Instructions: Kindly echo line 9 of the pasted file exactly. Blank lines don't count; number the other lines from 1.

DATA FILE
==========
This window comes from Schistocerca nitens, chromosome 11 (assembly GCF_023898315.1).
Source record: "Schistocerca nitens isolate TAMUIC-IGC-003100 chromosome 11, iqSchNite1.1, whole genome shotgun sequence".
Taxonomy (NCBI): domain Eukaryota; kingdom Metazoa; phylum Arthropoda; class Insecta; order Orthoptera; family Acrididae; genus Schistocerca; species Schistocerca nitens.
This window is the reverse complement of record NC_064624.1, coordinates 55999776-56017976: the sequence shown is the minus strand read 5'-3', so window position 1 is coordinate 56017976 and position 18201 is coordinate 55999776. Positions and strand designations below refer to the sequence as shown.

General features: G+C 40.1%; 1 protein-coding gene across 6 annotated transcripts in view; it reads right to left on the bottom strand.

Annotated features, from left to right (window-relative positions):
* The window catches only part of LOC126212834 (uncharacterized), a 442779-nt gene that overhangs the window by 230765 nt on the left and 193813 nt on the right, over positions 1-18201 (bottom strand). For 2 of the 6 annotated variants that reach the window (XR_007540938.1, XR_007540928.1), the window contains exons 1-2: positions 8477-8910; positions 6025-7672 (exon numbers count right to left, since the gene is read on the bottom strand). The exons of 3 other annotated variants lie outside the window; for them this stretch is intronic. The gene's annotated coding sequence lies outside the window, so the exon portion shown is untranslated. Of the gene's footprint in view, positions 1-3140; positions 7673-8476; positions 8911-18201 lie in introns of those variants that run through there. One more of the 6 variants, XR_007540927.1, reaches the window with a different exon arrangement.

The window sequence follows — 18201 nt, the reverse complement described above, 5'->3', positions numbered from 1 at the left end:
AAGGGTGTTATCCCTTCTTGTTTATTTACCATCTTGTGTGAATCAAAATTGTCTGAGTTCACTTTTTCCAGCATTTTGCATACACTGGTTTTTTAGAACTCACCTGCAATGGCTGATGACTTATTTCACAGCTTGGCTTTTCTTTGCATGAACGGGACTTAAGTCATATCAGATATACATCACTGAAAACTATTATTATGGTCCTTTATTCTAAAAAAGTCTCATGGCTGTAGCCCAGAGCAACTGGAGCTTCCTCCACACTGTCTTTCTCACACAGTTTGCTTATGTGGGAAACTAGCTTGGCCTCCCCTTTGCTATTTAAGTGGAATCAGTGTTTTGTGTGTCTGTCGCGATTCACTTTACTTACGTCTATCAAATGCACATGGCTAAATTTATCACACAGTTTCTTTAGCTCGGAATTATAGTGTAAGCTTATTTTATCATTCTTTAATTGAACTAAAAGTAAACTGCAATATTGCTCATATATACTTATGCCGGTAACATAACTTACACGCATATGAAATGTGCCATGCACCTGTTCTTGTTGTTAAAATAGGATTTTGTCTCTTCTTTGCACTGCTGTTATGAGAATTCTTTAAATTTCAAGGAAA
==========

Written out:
AAGGGTGTTATCCCTTCTTGTTTATTTACCATCTTGTGTGAATCAAAATTGTCTGAGTTCACTTTTTCCAGCATTTTGCATACACTGGTTTTTTAGAACTCACCTGCAATGGCTGATGACTTATTTCACAGCTTGGCTTTTCTTTGCATGAACGGGACTTAAGTCATATCAGATATACATCACTGAAAACTATTATTATGGTCCTTTATTCTAAAAAAGTCTCATGGCTGTAGCCCAGAGCAACTGGAGCTTCCTCCACACTGTCTTTCTCACACAGTTTGCTTATGTGGGAAACTAGCTTGGCCTCCCCTTTGCTATTTAAGTGGAATCAGTGTTTTGTGTGTCTGTCGCGATTCACTTTACTTACGTCTATCAAATGCACATGGCTAAATTTATCACACAGTTTCTTTAGCTCGGAATTATAGTGTAAGCTTATTTTATCATTCTTTAATTGAACTAAAAGTAAACTGCAATATTGCTCATATATACTTATGCCGGTAACATAACTTACACGCATATGAAATGTGCCATGCACCTGTTCTTGTTGTTAAAATAGGATTTTGTCTCTTCTTTGCACTGCTGTTATGAGAATTCTTTAAATTTCAAGGAAA